Columnists

All politics is local? Not this time

Thomas Sowell's picture

Speaker of the House Tip O’Neill once said, “All politics is local.” That may have been true in Tip O’Neill’s day, but some elections are decisively on national issues — and the Congressional elections this year are overwhelmingly national, just as the elections of 1860 were dominated by one national issue, namely slavery. Read More»

What’s up with the Court and gay marriage?

Dr. John A. Sparks's picture

Every year, on the first Monday in October, the U.S. Supreme Court begins a new term. This year it began with a bang.

The court refused to hear the largest number of petitions requesting certiorari — all of which raised the question of traditional marriage vs. same-sex unions. Virginia, Wisconsin, Indiana, Oklahoma and Utah were asking for reviews of circuit court decisions that ruled their state laws are unconstitutional because they defined marriage as being between one man and one woman. Read More»

What I love about my South

Ronda Rich's picture

It happened the other day. It’s funny how things so simple can remind us of things so meaningful, of those sweets that are tucked inside our hearts and unknowingly treasured.

I went to the co-op. For you non-farmer types, that’s the Farmers Exchange where farm supplies are purchased at the most reasonable prices.

“Where’s Tink?” asked the lovely woman at the register, smiling cheerfully. “He’s the one who normally comes in.”

We exchanged talk on Tink’s whereabouts then I placed the order for several bags of horse feed. Read More»

Autumn Elegy 1996

Sallie Satterthwaite's picture

The leaves fall early this autumn, in wind.
The paired butterflies are already yellow with August
Over the grass in the west garden;
They hurt me. I grow older.- Ezra Pound

Something stirs painfully this time of year. I think it has to do with the conflicting messages autumn sends to the subconscious.

In many ways, autumn is the season of new beginnings. Last spring’s fourth grader is now a sure ’nough fifth grader, ready to take on the world. Television introduces a new season, albeit pathetically. Read More»

Elephant-less circus

Rick Ryckeley's picture

When I heard the circus was coming to our fair town, I jumped at the chance to buy tickets.

Memories of all those extravaganzas from when we lived back on Flamingo Street started to parade themselves through my head. Three rings under the Big Top filled with lions, tigers, dancing bears, trapeze artists flying high overhead, and an impossible number of clowns climbing out of a miniature car.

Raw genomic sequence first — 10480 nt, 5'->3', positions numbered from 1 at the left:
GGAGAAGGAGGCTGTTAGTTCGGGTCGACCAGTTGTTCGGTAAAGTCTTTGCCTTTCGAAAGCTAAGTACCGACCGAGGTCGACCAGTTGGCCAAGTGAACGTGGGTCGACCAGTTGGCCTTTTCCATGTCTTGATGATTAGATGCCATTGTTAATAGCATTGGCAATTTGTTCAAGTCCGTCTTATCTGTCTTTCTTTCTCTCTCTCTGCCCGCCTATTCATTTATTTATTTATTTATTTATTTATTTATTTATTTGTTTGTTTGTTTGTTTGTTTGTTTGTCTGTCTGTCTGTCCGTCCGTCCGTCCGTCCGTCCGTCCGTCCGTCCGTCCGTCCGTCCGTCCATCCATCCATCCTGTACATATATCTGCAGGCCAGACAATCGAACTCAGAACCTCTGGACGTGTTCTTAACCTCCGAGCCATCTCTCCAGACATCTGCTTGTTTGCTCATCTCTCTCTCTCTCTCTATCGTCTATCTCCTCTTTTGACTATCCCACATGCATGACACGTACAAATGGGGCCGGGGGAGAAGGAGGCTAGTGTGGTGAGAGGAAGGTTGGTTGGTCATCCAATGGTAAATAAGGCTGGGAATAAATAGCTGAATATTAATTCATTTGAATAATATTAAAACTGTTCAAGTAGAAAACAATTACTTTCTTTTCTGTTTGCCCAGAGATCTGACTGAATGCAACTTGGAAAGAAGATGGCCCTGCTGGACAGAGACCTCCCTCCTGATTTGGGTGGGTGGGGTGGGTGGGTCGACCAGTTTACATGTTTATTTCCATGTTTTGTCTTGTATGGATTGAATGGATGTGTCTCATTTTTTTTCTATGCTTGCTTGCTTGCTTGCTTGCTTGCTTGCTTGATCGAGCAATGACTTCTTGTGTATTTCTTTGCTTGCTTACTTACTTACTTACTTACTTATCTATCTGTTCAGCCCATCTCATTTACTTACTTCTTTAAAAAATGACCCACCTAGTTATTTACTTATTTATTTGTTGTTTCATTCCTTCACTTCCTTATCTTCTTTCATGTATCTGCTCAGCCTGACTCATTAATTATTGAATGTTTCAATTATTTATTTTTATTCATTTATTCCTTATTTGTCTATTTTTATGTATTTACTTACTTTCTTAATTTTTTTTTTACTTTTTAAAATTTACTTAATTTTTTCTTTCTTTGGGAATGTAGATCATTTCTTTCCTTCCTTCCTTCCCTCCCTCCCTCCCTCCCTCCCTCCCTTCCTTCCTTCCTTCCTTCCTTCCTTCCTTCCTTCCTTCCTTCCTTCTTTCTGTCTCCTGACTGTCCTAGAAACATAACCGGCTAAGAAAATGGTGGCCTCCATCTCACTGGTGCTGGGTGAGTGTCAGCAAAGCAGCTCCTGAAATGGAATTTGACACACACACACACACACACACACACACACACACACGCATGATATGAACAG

Little did I know how different this circus would be from those of Flamingo Street past. Read More»

A jarhead's journey

David Epps's picture

A few weeks ago, I retrieved the mail and discovered, among the bills and junk mail, a package. When I opened the package, I found that it contained a book. That’s not unusual as both my wife and I are voracious readers. However, I did not order this book which bore the title, “A Jarhead’s Journey.” The Urban Dictionary defines “jarhead” as, “A member of the United States Marine Corps. When used by civilians it could be considered derogatory, but it is used often among Marines. Read More»

We can handle the truth

Cal Thomas's picture

The Ebola virus is not a threat, but ISIS is. That’s what some of our leaders tell us. Should we believe them? Do they have a track record for truth-telling that would lend them credibility?

ISIS hasn’t (yet) invaded America, but Ebola has. We are bombing ISIS in Syria, but treating Ebola here as an interloper that can be controlled. There is nothing to worry about. No need to panic. Pay no attention to the disease behind the curtain. Experts are in charge and we must always trust our experts. Do you? I sure don’t. Read More»

Ebola and Obama

Thomas Sowell's picture

The Ebola outbreak in West Africa is both a danger in itself and a wake-up call for Americans — about President Obama, about the institutions of this country and, most important, about ourselves.

There was a time when an outbreak of a deadly disease overseas would bring virtually unanimous agreement that our top priority should be to keep it overseas. Yet Barack Obama has refused to bar entry to the United States by people from countries where the Ebola epidemic rages, as Britain has done. Read More»

World’s view of being cool

Ronda Rich's picture

My parents, according to the world’s definition of “cool,” were not. Neither drank nor did either ever possess a credit card. Groceries and clothing were paid for in cash, utilities paid by check, and the only monthly payments they ever allowed themselves were a mortgage for a house, a short-term loan for another farm, and a couple of cars bought, over time, and paid for quickly. Read More»

The grandfather clock

Sallie Satterthwaite's picture

The clock

It was taller by half than the old man himself,
Though it weighed not a pennyweight more.
It was bought on the morn of the day that he was born
And was always his treasure and pride.
But it stopped short — never to go again —
When the old man died.

He was at mid-life when his grandfather’s clock — always a shadowy figure in the corner of his memory — became at last his own. Built in Zeeland, Michigan, it had been purchased in the early ‘20s and graced his grandparents’ Main Line home throughout his mother’s childhood. Read More»

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